Examples of Intersectionality


Two key components of intersectionality are 1) the common striving for equality, equality, and the alleviation of marginalization and discrimination; and 2) preventing discrimination within discrimination by finding common ground together. 

CPWD’s IDEA Committee is committed to education and information, but also to action. For example, the IDEA Committee organized internal organizational training on intersectionality, racism, and gender discrimination, and has partnered with other organizations, such as Out Boulder County on Beyond Binary education and training. 

“We also conducted a training on implicit bias,” said Marni Tharler, IDEA Committee member. “The trainer explained how everyone has biases. Not everything is as obvious as you think. For example, one person could be raised with a certain work ethic, while another person has a different approach. There can be a bias there, and suddenly there is judgment. We had conversations about how we may not always say the right thing or know the right answer because of that bias. We discovered that even the most conscientious, self-aware people can have implicit biases they weren’t aware of.”

Further, CPWD has a board-sanctioned, fully-inclusive non-discrimination policy for employment, added Juneteenth and Veteran’s Day as official holidays, and no longer celebrates Columbus Day. The homepage of the website displays a banner in fidelity with Black Lives Matter. 

“This isn’t something that happens universally with all organizations,” remarked Tharler. “It’s a big deal to create an organizational culture of values, and we are proud of that.”

Taking Action

The IDEA Committee recognizes that for individuals – staff, consumers, and friends – to carry such values, the organization must first champion, live, and embody these values.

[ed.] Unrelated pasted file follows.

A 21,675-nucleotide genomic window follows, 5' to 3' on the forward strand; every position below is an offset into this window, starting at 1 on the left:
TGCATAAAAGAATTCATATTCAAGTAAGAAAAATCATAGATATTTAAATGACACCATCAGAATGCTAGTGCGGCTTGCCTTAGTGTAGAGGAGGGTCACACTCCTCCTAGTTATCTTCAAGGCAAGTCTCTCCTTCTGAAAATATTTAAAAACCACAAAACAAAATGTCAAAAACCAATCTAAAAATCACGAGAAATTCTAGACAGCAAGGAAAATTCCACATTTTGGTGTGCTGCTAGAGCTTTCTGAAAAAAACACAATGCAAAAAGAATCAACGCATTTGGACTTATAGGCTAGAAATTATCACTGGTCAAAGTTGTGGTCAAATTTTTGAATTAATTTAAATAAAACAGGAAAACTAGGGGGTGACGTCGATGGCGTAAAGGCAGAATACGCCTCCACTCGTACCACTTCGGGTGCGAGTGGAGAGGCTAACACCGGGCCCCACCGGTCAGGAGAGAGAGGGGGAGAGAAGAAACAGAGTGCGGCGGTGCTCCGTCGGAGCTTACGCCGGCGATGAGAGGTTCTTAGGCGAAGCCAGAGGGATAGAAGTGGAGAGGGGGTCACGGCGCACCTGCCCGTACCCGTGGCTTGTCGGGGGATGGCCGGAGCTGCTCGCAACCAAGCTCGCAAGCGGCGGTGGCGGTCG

“It’s easy to read articles, blog posts, and take trainings,” explained Craig Towler, a member of the IDEA Committee. “But it is more challenging to take the next step, and we want to be thoughtful about what we are doing. We want to put things out to our community and not ask them to do things we haven’t done ourselves. We aren’t just people with disabilities helping people with disabilities, we are different races, nationalities, and sexual orientations, and are unique. We are more than that, so we need to understand how we intersect with all these parts of identity and how they compound each other. You won’t understand a person’s needs until you understand the multiple factors affecting that person.”

As the IDEA Committee further evolves, we want to continue to partner with consumers or community partners who want to collaborate, offer diverse perspectives, and work together to address intersectionality. 

If you would like to learn more about the IDEA Committee, sign up for email updates below! 

To get involved or collaborate, please contact Marni Tharler at [email protected]

IDEA Committee signup